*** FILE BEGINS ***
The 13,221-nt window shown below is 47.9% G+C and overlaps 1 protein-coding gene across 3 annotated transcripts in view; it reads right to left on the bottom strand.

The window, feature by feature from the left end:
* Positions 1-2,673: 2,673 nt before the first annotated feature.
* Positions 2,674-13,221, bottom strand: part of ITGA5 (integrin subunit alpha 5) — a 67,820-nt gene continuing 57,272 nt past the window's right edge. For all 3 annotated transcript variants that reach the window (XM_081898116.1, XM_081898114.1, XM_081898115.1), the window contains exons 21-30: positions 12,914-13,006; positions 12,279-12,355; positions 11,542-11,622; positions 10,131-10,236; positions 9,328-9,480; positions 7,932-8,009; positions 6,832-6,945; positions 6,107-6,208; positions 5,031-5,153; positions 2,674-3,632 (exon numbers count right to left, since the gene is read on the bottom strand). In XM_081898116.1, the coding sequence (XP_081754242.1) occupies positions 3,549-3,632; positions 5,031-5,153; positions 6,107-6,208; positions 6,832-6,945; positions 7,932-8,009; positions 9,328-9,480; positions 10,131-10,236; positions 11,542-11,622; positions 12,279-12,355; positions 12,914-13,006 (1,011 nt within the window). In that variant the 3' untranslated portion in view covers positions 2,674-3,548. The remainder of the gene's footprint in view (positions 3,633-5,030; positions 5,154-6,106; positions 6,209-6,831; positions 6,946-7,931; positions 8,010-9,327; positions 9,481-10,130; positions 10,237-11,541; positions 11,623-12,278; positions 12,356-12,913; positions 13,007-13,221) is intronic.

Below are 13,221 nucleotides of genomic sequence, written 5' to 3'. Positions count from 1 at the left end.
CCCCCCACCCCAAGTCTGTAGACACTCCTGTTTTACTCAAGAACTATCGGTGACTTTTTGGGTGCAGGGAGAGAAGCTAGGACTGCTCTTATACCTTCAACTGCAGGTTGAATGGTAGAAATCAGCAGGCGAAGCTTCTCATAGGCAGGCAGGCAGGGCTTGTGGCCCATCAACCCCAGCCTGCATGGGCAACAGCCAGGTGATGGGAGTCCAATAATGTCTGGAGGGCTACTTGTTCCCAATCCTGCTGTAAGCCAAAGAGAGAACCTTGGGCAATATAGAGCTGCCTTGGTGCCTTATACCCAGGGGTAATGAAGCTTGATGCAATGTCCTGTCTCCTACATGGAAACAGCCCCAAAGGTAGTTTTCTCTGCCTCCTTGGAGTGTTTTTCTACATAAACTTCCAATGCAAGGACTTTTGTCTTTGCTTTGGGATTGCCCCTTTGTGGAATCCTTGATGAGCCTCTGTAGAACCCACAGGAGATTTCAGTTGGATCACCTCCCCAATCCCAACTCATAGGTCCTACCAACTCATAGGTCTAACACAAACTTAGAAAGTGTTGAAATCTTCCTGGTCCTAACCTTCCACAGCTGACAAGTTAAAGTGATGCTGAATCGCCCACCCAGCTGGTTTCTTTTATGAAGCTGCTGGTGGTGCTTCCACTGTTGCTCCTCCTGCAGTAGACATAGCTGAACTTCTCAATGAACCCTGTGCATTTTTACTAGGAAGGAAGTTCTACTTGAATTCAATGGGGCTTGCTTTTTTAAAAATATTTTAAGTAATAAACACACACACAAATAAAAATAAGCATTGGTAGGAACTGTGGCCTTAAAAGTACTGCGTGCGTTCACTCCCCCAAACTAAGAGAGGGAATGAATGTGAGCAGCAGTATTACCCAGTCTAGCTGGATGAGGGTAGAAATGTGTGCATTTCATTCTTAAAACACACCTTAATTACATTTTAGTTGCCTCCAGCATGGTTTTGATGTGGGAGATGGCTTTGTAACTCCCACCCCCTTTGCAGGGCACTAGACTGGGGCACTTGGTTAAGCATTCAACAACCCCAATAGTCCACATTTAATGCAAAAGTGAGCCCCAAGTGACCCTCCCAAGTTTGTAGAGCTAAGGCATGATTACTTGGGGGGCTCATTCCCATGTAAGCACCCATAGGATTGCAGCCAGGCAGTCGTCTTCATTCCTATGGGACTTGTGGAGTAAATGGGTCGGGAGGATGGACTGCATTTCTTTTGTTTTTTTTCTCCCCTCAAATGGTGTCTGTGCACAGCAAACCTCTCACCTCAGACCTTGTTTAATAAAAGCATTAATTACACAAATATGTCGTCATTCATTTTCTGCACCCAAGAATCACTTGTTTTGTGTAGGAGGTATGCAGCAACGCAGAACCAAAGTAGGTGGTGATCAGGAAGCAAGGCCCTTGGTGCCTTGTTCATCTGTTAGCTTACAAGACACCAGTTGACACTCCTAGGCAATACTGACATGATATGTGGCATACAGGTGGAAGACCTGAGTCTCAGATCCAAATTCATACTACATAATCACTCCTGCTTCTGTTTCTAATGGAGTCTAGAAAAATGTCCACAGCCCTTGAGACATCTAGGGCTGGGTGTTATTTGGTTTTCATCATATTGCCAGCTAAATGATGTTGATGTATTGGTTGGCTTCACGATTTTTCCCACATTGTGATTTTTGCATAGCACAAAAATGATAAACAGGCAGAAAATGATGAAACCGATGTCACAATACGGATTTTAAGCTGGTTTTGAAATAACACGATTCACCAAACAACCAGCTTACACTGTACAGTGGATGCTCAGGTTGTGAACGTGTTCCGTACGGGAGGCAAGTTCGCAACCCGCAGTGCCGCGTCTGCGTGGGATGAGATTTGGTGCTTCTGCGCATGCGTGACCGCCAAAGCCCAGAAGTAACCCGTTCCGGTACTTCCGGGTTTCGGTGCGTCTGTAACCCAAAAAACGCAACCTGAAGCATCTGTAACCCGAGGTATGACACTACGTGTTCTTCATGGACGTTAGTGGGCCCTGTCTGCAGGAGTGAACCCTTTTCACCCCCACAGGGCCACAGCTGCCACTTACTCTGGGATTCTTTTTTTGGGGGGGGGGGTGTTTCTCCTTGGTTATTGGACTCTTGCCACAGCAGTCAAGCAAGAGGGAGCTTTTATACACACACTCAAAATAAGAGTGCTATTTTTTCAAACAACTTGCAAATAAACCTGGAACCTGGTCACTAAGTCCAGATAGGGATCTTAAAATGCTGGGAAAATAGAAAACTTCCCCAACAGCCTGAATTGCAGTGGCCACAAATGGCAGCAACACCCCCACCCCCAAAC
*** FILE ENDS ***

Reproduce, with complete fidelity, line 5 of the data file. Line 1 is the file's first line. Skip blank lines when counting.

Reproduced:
Below are 13,221 nucleotides of genomic sequence, written 5' to 3'. Positions count from 1 at the left end.